In time the port of Singapore grew to become the seventh biggest in the world. Opium dens rubbed shoulders with luxury hotels. Between 1897 and 1899 Raffles was extensively renovated transforming the modest hotel into ‘The Savoy of Singapore’. Renaissance-style architecture with cool verandahs, a vast columnar dining room paved with Carrara marble, bronze statues and sweeping staircases illuminated by ‘decadent’ electric light. Fans circulated lazily although punkahwallahs† were retained to foster an exotic Eastern atmosphere. Fortunately the last Singapore tiger had been shot under the billiard room in 1902.
Eddie and George were collected from the ship by hotel jinricksha for their concert season. Their suite had its own sitting room, bedroom and dressing room with an attached bathroom and direct telephone, luxuries unheard of outside the great European capitals. They looked forward to ‘all the comforts of home’ with an English breakfast of porridge, bacon and eggs or kippers followed by tea, toast and rough-cut Seville orange marmalade. Later in the day a tiffin‡ would be served.
*Quoted in James Morris, Pax Britannica (London 1968) p. 154.
† A ‘coolie’ who moved a large hinged fan attached to the ceiling above the hotel guests via a pulley system. At Raffles they were operated with sublime lethargy by way of a string attached to the big toe.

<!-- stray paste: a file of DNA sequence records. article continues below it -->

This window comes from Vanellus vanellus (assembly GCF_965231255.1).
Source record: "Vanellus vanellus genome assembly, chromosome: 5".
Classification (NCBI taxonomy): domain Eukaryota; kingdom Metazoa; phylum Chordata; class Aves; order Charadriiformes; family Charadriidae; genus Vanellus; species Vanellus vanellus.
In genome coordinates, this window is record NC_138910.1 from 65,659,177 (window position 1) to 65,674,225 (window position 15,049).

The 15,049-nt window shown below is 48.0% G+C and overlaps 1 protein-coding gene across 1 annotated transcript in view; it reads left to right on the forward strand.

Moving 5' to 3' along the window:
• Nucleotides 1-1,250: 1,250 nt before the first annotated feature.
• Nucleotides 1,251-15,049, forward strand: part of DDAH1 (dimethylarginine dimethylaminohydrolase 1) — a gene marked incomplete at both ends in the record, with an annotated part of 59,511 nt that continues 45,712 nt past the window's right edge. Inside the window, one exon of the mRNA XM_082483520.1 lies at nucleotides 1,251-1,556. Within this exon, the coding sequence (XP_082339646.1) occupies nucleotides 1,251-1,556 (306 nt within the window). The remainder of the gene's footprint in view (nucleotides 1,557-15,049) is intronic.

‡ A light afternoon meal often of delicately curried dishes originating in British India.
The ‘Bright Young Things’ of Singapore had begun to patronize Raffles in the 1920s and tea dances had become de rigueur. An orchestra played every night. The atmosphere of the city tended to the morally casual. In the exaggerated class-conscious atmosphere of the Straits Settlement, white tie and tails together with long ball gowns were insisted upon even in the stifling humidity. Eddie and George with their vaudeville experience kept everyone entertained. They sweated through the night and failed to sleep in the afternoons. In competition with their classical repertoire, jazz was the predominant musical passion at Raffles.
The entertainment provided by the Cahill-Brooke Concert Party was particularly welcome in an atmosphere of colonial ennui. The sheer enthusiasm that greeted these two talented musicians, the relief from boredom they offered, comes as no great surprise. The Singapore Times wrote: